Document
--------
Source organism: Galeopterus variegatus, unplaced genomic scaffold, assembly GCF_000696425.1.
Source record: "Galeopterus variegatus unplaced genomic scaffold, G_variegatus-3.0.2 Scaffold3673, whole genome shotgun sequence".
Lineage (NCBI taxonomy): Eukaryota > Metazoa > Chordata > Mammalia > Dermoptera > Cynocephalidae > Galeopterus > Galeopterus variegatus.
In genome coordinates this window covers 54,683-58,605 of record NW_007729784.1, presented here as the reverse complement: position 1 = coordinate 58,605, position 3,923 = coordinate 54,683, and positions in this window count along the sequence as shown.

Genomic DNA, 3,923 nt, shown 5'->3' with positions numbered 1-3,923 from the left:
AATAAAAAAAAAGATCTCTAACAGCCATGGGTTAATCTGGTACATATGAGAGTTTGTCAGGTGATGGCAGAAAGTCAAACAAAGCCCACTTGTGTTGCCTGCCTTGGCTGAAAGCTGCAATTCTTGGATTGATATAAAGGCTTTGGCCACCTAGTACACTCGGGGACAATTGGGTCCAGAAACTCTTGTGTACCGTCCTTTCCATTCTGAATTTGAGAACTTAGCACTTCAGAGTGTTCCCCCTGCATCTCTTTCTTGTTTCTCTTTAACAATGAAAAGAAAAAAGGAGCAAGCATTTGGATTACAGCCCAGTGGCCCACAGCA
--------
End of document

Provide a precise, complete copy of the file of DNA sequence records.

Source organism: Galeopterus variegatus, unplaced genomic scaffold, assembly GCF_000696425.1.
Source record: "Galeopterus variegatus unplaced genomic scaffold, G_variegatus-3.0.2 Scaffold3673, whole genome shotgun sequence".
Lineage (NCBI taxonomy): Eukaryota > Metazoa > Chordata > Mammalia > Dermoptera > Cynocephalidae > Galeopterus > Galeopterus variegatus.
In genome coordinates this window covers 54,683-58,605 of record NW_007729784.1, presented here as the reverse complement: position 1 = coordinate 58,605, position 3,923 = coordinate 54,683, and positions in this window count along the sequence as shown.

Genomic DNA, 3,923 nt, shown 5'->3' with positions numbered 1-3,923 from the left:
AATAAAAAAAAAGATCTCTAACAGCCATGGGTTAATCTGGTACATATGAGAGTTTGTCAGGTGATGGCAGAAAGTCAAACAAAGCCCACTTGTGTTGCCTGCCTTGGCTGAAAGCTGCAATTCTTGGATTGATATAAAGGCTTTGGCCACCTAGTACACTCGGGGACAATTGGGTCCAGAAACTCTTGTGTACCGTCCTTTCCATTCTGAATTTGAGAACTTAGCACTTCAGAGTGTTCCCCCTGCATCTCTTTCTTGTTTCTCTTTAACAATGAAAAGAAAAAAGGAGCAAGCATTTGGATTACAGCCCAGTGGCCCACAGCA